Exactly who or what is in danger or how might they or it be damaged or
weakened? Well, that is precisely what we`re here this morning to discuss.
How optimistic you should feel depends entirely on whom you ask.
Republican senators met with President Obama at the White House yesterday
to discuss the government shutdown. One of them, Mike Johanns of Nebraska,
said he`s more optimistic now than he has been in the past two weeks. He`s
even predicting that a plan being put forward by House Republicans will
kind of morph into a Senate plan in the next few days.

Maybe that has happened. "The Washington Post" is reporting overnight
that Senate Republicans are pressing House Republicans to adopt a blueprint
that would reopen the government and fund it for six months, but also raise
the debt ceiling through January 31st of next year. The key here, under
this plan, the Senate and the House would have until then to reach a long-
term agreement on the budget.

If they succeed in doing that, the debt ceiling would automatically be
raised again at the end of next January, avoiding another one of these
showdowns, but if they fail to agree between now and then, another showdown
could potentially loom. The plan would also delay for two years the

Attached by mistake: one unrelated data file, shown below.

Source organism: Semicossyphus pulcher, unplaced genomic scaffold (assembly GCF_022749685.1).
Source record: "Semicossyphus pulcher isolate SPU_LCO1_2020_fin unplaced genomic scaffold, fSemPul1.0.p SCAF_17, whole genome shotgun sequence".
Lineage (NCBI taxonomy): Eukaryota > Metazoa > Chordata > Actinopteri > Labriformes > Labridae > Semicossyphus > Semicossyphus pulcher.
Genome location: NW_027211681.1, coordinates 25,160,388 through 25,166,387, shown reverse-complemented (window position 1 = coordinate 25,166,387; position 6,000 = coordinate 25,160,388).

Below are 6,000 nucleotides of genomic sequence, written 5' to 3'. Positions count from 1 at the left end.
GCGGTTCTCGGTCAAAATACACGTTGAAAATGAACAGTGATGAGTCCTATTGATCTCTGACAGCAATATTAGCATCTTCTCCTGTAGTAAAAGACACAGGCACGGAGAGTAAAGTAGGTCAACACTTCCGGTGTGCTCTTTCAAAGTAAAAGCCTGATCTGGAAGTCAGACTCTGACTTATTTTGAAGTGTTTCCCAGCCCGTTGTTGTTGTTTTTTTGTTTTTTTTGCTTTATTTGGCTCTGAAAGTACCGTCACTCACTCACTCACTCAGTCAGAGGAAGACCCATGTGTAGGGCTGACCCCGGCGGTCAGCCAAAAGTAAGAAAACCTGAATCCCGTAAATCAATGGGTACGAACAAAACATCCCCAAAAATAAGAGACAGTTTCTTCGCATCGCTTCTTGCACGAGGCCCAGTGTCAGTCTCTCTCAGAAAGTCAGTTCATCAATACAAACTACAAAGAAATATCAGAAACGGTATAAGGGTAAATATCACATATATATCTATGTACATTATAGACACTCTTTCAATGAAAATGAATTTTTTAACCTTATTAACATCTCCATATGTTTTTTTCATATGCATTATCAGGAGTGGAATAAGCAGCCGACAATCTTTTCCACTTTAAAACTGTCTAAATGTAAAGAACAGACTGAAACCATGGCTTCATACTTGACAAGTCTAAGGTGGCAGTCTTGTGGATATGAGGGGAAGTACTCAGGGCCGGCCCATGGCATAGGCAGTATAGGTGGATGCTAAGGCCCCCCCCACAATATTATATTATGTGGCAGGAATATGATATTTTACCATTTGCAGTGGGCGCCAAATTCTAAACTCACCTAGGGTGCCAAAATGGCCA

implementation of the medical device tax that would fund Obamacare.

(BEGIN VIDEO CLIP)

SEN. LINDSEY GRAHAM, (R) SOUTH CAROLINA: We`d negotiate it. If we`d
done this a couple weeks ago, we wouldn`t be where we are today. I think
you`ll see something come out of the House in the next 24 hours to reopen
the entire government that will have changes to Obamacare that will not
destroy the program but will make it better.

I think you will see an effort by the House raise the debt ceiling not
for a year but for a period of time. I hope the president will accept
these gestures from the House and we`ll get this behind us in the next 48
hours.

(END VIDEO CLIP)

KORNACKI: What seems clear right now, about the only thing that seems
clear right now is that the Republicans are feeling a new urgency to try to
find a way to get this resolved. The impetus is clear. This is from the
latest NBC news/"Wall Street Journal" poll, 53 percent of Americans have a
negative view of the Republican Party.

That`s the worst rating for either party in the nearly 25-year history
of this poll. And the generic ballot for 2014, Democrats now lead